Empowering Women and Overcoming Imposter Syndrome

International Women’s Day was an opportunity for us to reflect on the qualities, contributions, and challenges of women and one such challenge is Imposter Syndrome. So let’s take a look at empowering women and overcoming imposter syndrome.

Imposter Syndrome was first studied by psychologists Pauline Rose Clance and Suzanne Imes back in 1978, when they researched high-achieving women. Essentially, Imposter Syndrome is when someone persistently believes that their success is undeserved or not attributable to their own work. It’s a feeling of being a fraud or a phony, and it can make women feel like they don’t belong in the positions they hold. What’s worse, this feeling can spread to their personal lives, affecting friendships, relationships, and ultimately their overall sense of self.

In a professional capacity, as well as across many other domains like sports and financial freedom, women have only been given opportunities for success in recent decades. This means that there is already a heightened sense of feeling out of place or inadequate. Research also shows us that Imposter syndrome can be particularly strong for women in male-dominated industries.

Did you know that Imposter Syndrome is more common in women than in men?

Imposter syndrome amongst women leads to anxiety and makes them doubt their abilities, causing them to feel like they’re not good enough. Negative self-talk is a big symptom of this syndrome, which can result in constant nervousness and the feeling that they must do more to prove themselves.

So, how do we tackle Imposter Syndrome and allow ourselves to soar?

The first tip to gaining confidence and self-acknowledgment is to take time to Identify what your strengths are and what evidence you have for your success. We tend to focus on what we struggle with or what we perceive we are not doing well and ignore all the things we are nailing. Sometimes it can be helpful to ask other people what they perceive as your strengths/successes. Map the success you have achieved!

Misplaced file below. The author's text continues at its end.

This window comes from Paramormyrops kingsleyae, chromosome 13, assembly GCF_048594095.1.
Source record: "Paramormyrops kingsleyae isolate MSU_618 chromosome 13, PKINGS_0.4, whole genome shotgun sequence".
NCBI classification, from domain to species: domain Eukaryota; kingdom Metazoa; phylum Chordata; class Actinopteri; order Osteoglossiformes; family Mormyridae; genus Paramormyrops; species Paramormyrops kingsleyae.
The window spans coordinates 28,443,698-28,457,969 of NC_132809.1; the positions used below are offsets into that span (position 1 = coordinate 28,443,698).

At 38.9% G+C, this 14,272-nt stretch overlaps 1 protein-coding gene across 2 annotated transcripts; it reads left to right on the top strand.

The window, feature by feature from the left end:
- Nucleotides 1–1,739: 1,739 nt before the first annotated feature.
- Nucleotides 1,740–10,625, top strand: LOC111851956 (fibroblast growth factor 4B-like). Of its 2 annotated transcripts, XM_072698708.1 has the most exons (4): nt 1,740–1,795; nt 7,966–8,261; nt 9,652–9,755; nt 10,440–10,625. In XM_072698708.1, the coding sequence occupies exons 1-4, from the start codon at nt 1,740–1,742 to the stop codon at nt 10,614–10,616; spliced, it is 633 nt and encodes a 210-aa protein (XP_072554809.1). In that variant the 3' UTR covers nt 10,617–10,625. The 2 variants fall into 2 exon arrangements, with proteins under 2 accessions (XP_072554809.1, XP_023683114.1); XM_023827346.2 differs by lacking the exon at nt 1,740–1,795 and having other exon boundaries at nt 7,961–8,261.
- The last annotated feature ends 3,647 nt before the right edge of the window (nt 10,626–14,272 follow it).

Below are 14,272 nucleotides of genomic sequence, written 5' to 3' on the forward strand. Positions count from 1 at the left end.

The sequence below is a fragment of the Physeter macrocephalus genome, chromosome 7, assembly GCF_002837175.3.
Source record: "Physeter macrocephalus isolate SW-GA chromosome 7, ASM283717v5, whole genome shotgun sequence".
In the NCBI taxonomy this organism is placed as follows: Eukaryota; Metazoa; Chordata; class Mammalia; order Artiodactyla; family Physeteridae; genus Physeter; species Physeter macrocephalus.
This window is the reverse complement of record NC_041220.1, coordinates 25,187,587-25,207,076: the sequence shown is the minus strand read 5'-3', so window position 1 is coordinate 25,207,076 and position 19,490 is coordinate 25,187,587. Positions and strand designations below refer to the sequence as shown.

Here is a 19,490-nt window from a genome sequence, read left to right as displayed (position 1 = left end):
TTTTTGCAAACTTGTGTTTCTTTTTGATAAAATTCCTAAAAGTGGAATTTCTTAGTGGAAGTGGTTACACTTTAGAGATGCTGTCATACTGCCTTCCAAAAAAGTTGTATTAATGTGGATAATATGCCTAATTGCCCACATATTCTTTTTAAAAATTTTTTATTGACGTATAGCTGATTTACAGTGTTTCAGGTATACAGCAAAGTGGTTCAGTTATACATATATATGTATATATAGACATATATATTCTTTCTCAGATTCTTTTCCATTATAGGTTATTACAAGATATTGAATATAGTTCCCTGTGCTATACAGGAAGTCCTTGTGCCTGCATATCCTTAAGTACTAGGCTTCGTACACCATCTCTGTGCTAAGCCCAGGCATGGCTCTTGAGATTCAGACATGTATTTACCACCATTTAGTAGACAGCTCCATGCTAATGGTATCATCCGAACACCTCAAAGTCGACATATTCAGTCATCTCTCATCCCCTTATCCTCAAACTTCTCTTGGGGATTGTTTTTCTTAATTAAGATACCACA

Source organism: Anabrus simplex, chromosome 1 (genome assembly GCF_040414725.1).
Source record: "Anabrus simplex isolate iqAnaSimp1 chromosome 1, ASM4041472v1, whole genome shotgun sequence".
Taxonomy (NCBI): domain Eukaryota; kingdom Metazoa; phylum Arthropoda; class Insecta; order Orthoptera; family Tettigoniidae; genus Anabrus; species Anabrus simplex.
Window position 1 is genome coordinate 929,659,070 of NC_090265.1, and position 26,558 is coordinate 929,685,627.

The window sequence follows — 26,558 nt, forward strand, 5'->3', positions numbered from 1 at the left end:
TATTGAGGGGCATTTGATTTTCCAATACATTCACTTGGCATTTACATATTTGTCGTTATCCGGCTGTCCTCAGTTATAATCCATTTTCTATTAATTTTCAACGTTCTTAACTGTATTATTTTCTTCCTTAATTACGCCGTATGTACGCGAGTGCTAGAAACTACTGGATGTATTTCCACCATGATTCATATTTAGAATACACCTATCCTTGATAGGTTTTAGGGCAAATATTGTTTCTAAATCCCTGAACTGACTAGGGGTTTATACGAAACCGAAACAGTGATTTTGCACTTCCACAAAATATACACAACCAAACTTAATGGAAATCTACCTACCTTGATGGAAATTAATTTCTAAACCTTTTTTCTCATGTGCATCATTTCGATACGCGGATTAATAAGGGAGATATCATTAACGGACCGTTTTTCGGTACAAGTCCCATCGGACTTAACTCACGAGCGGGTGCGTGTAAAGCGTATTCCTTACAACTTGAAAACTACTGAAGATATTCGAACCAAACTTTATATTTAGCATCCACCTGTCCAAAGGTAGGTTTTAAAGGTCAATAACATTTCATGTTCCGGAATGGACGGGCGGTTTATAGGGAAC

The second tip is to change your negative self-talk. Begin by noticing the language you are using to speak about yourself. You may find it quite negative and self-deprecating. Consider how you might speak to a friend and try and change your self-talk in that direction.

Furthermore, sometimes it can be helpful for us to ask ourselves ‘What evidence do have against this belief being true?’ Our brains are often looking for things to confirm our fallacious stories or maladaptive beliefs and so finding evidence against this can be helpful.

Another thing that we can all do to support each other and minimize the impact of Imposter Syndrome is to talk about it. Any time we have conversations about mental health and the challenges that so many of us experience, we minimize its power and allow for the space to feel less alone and support each other find a positive way forward.

Remember that this work can take time and your feelings will not change overnight

It can take time for an intellectual belief to become an internalized belief, where we feel we really believe it, not just understand it. If you continue to practice reminding yourself of your achievements and strengths and believing you deserve to be where you are, you will begin to believe it.

Finally, sometimes we need a helping hand and if you’re finding it too challenging to conquer Imposter Syndrome on your own, please reach out to us! We can match you with one of our psychologists who can walk you through the journey.

For more information contact us today. Please send us an email, give us a call at (02) 9929 8515, check out our LinkedIn, Twitter, Instagram or Facebook or find more Psych Up! resources here.